Texas governor signs law banning abortion at six weeks

·2-min read
Pro-choice and anti-abortion activists demonstrate in front of the the US Supreme Court

The governor of Texas on Wednesday signed a bill banning abortion at six weeks, joining a conservative push to change the rules on one of the United States' most divisive issues.

The law -- dubbed the "heartbeat bill" by proponents -- makes no exception for rape or incest and will make Texas one of the hardest states in the United States to get an abortion.

It comes just days after the nation's highest court agreed to hear a case that could challenge a landmark 1973 Supreme Court decision enshrining abortion as a legal right.

"This bill ensures the life of every unborn child with a heartbeat will be saved from the ravages of abortion," said Republican Governor Greg Abbott.

At least 10 other Republican-led states have passed similar legislation banning abortions once a fetal heartbeat can be detected, which is usually around the sixth week of pregnancy.

All of the bills have been struck down by the courts because they violate Roe v. Wade, a Supreme Court ruling which authorized abortion as long as the fetus is not yet able to survive outside of the womb, which happens at 22 to 24 weeks.

But the Supreme Court is due to hear a case that could challenge that decision, involving a Mississippi law that prohibits abortions after the 15th week of pregnancy except in cases of a medical emergency or a severe fetal abnormality.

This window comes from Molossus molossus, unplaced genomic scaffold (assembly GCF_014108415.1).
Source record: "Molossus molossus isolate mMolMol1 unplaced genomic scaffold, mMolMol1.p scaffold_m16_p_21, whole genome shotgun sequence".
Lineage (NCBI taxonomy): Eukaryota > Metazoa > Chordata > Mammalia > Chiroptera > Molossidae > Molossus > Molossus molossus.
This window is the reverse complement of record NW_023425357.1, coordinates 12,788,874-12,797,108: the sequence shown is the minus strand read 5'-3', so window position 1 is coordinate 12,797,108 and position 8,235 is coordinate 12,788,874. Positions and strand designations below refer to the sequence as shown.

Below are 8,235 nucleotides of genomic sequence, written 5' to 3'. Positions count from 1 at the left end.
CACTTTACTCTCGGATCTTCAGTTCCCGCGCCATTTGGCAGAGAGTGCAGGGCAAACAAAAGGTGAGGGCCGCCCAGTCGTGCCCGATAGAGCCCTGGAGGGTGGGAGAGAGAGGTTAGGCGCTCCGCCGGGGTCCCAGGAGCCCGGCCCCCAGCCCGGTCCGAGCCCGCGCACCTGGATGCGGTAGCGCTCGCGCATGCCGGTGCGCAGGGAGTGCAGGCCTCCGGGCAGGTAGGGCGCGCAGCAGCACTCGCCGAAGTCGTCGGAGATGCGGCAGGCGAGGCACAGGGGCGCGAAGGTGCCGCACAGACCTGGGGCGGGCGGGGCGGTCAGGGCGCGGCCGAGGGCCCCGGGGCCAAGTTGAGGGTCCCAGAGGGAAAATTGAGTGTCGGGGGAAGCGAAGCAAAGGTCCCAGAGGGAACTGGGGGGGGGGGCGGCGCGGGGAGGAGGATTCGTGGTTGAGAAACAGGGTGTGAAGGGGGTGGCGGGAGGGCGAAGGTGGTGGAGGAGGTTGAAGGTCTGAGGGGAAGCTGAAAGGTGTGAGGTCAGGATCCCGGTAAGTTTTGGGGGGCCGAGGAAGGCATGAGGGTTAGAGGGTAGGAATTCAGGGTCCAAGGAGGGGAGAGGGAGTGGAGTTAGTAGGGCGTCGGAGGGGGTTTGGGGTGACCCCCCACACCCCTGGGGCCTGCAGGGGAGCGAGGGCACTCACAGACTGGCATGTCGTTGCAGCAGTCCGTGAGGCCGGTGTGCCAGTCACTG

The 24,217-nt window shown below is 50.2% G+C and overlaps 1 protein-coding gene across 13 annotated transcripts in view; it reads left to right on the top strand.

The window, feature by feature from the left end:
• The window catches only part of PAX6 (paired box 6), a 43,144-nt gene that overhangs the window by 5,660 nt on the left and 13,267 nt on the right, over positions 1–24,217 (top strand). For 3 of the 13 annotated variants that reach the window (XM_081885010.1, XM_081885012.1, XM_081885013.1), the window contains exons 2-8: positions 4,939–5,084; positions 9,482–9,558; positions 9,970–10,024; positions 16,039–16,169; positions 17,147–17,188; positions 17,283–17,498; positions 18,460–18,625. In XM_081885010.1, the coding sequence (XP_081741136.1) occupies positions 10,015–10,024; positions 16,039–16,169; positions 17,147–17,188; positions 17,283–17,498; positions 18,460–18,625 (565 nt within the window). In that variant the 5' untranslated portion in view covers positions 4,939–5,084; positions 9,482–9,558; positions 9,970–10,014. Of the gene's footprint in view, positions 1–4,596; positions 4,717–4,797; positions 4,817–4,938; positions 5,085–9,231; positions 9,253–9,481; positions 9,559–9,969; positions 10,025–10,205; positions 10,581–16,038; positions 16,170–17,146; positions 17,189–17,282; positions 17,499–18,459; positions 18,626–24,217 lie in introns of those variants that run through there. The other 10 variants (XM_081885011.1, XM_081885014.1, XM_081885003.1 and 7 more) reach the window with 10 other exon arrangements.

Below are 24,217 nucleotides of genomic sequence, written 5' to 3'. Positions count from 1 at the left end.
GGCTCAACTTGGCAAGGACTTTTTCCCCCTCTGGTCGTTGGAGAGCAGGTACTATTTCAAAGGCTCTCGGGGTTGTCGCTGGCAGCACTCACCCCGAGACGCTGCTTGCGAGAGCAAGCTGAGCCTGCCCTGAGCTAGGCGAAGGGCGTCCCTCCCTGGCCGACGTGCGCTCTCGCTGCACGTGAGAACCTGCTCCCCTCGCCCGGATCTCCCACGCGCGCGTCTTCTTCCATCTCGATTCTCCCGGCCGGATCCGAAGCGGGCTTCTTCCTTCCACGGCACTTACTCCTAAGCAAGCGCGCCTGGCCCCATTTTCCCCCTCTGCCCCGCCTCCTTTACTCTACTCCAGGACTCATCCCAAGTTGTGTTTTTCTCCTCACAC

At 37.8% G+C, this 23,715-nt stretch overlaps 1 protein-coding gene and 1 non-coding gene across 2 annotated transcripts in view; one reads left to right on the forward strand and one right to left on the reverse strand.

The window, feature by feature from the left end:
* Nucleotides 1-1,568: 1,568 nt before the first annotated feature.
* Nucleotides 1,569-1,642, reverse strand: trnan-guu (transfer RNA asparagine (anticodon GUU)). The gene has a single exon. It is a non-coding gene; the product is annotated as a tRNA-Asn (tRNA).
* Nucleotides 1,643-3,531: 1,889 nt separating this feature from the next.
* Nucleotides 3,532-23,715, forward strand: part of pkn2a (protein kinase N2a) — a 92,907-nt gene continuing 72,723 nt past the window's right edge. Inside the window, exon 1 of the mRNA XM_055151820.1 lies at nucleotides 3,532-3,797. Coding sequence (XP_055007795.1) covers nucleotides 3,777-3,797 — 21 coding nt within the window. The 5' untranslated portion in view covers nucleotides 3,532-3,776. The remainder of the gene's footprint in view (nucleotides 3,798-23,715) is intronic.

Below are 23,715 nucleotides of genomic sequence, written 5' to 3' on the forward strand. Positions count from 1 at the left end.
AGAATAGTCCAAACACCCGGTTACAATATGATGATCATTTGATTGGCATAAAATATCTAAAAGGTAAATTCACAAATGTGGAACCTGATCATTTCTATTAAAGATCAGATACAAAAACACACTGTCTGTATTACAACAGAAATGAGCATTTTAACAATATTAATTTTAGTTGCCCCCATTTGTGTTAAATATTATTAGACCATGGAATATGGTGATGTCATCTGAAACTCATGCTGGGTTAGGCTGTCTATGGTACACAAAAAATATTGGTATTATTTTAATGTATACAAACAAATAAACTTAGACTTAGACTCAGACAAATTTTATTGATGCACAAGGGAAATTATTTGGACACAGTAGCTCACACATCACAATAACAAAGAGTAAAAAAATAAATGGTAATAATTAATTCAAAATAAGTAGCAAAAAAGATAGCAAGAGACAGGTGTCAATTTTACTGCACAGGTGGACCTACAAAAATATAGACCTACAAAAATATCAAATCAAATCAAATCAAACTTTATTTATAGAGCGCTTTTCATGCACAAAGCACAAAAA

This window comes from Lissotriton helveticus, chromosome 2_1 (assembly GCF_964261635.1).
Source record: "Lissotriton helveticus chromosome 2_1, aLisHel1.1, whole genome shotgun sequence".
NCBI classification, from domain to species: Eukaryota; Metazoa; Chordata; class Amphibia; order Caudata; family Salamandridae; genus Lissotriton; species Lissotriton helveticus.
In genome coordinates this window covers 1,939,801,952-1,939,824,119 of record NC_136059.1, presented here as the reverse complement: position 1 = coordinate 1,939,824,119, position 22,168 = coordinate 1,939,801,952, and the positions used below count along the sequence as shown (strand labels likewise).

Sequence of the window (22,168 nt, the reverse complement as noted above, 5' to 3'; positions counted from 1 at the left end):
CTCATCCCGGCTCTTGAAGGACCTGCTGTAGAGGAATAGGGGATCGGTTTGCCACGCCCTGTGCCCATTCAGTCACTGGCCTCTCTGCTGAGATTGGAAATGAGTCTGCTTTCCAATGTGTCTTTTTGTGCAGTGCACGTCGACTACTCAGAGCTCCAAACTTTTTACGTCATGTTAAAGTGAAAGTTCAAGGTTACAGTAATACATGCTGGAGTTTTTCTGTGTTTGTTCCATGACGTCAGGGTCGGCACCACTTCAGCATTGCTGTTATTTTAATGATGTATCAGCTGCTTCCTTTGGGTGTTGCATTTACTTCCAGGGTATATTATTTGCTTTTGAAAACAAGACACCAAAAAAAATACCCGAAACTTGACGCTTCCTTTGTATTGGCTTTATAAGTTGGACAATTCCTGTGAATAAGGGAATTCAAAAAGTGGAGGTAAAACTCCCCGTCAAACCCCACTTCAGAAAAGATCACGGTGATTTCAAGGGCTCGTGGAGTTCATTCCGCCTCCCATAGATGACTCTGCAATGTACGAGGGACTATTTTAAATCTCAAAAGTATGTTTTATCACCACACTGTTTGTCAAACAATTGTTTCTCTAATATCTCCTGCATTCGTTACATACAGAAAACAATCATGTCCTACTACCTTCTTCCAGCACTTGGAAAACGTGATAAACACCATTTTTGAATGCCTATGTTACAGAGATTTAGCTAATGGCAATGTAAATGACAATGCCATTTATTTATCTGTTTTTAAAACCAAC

It will be the first abortion case considered by the Supreme Court since former president Donald Trump cemented a conservative majority on the nine-member panel.

Abortion is a divisive issue in the United States, with strong opposition especially among evangelical Christians.

- 'Chilling effect' -

The new Texas law authorizes a private citizen to sue abortion providers or anyone helping someone undergo the procedure.

It has faced opposition from the state's medical community, with 200 doctors signing an open letter earlier this month urging legislators to reconsider.

"These bills create a chilling effect that might prevent physicians from providing information on all pregnancy options to patients out of fear of being sued," the letter read.

"The Texas legislature has no right to cause this type of grievous harm to Texas physicians or the people we serve."

Reproductive rights activists warn that the six-week cut-off point would ban abortion before many women even know they are pregnant.

"For a person with a normal menstrual cycle, that is only two weeks after a missed period," said Alexis McGill Johnson, president of the Planned Parenthood Action Fund, describing it as one of the most "extreme in the country".

"When you factor in the time it takes to confirm a pregnancy, consider your options and make a decision, schedule an appointment and comply with all the restrictions politicians have already put in place for patients and providers, a six-week ban essentially bans abortion outright."

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